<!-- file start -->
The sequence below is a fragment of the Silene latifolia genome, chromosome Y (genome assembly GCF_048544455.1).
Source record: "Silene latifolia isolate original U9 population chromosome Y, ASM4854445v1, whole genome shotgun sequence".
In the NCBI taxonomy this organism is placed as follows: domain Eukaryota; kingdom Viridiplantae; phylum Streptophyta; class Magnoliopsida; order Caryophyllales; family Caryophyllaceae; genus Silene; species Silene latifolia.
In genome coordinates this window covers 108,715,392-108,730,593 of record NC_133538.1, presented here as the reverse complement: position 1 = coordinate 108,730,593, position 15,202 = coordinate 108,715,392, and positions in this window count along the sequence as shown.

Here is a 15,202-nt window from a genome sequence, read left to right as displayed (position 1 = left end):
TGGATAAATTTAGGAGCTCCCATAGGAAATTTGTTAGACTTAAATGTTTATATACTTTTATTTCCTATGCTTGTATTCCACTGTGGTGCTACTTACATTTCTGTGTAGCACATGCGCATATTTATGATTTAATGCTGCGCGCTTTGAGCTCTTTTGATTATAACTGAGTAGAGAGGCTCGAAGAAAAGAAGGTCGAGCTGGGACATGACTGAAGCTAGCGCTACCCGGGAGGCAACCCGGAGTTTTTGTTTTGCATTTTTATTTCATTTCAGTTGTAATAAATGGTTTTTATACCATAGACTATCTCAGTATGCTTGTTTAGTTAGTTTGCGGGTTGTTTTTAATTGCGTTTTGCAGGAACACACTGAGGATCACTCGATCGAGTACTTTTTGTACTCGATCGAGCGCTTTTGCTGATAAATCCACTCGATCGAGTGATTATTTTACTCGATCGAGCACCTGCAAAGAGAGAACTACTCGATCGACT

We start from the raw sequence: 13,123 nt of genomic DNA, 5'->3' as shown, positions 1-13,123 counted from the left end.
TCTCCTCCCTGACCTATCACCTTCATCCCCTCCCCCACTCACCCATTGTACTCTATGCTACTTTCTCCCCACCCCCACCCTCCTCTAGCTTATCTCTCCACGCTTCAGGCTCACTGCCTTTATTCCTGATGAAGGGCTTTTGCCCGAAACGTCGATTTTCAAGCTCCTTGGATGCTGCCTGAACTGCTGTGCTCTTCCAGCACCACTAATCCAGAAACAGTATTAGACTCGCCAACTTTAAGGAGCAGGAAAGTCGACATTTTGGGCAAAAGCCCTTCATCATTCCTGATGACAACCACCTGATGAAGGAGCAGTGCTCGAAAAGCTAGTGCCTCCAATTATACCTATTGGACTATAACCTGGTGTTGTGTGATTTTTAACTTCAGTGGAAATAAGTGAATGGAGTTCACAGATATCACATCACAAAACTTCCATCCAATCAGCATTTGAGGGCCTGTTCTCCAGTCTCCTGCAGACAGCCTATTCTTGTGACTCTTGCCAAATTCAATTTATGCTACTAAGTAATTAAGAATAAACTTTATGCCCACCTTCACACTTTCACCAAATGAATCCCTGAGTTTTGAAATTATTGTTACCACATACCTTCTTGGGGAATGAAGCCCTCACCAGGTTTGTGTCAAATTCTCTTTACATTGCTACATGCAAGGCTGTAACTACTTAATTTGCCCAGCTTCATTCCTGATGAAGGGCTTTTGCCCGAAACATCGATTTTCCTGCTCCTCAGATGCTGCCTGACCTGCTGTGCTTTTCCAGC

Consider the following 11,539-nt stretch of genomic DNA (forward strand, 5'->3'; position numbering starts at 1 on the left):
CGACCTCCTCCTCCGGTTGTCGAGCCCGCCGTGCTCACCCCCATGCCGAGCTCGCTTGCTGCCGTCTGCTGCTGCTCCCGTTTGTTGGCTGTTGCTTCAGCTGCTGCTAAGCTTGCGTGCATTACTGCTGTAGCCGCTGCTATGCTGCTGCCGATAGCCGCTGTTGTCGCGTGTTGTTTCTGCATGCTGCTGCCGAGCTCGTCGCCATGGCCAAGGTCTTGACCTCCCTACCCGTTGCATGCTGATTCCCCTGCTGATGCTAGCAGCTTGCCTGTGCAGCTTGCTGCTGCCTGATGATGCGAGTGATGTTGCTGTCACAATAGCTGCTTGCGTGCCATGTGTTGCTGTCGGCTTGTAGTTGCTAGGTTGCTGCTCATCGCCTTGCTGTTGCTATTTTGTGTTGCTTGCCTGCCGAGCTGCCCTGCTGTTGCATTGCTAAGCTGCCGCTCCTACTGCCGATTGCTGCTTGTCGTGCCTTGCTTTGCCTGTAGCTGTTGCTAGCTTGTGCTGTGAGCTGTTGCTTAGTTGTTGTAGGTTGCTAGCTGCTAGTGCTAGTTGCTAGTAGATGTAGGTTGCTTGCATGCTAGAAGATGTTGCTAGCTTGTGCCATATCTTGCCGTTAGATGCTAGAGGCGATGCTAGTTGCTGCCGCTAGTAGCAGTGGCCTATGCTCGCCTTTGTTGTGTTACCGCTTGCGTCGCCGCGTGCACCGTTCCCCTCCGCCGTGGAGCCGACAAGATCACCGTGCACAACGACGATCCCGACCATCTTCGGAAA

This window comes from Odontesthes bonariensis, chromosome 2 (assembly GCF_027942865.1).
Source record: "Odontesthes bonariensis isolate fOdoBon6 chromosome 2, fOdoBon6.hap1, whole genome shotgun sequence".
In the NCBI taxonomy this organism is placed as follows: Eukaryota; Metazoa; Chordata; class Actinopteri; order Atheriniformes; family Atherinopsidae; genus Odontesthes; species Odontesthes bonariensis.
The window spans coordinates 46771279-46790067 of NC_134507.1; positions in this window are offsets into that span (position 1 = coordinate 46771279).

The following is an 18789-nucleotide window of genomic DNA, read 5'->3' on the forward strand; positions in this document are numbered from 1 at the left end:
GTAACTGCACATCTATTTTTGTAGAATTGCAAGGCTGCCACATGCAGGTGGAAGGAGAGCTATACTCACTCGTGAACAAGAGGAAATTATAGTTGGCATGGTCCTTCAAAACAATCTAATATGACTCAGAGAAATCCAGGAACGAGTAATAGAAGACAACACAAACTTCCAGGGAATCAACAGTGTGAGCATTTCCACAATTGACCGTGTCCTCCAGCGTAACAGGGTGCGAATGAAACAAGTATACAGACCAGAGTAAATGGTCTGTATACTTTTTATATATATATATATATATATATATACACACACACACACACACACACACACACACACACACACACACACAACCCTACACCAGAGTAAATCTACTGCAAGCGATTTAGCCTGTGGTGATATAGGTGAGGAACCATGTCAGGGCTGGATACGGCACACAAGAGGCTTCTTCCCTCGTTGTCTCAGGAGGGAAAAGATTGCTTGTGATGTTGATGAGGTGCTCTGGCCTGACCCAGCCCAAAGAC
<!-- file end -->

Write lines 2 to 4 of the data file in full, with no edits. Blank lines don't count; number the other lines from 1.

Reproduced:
Source record: "Silene latifolia isolate original U9 population chromosome Y, ASM4854445v1, whole genome shotgun sequence".
In the NCBI taxonomy this organism is placed as follows: domain Eukaryota; kingdom Viridiplantae; phylum Streptophyta; class Magnoliopsida; order Caryophyllales; family Caryophyllaceae; genus Silene; species Silene latifolia.
In genome coordinates this window covers 108,715,392-108,730,593 of record NC_133538.1, presented here as the reverse complement: position 1 = coordinate 108,730,593, position 15,202 = coordinate 108,715,392, and positions in this window count along the sequence as shown.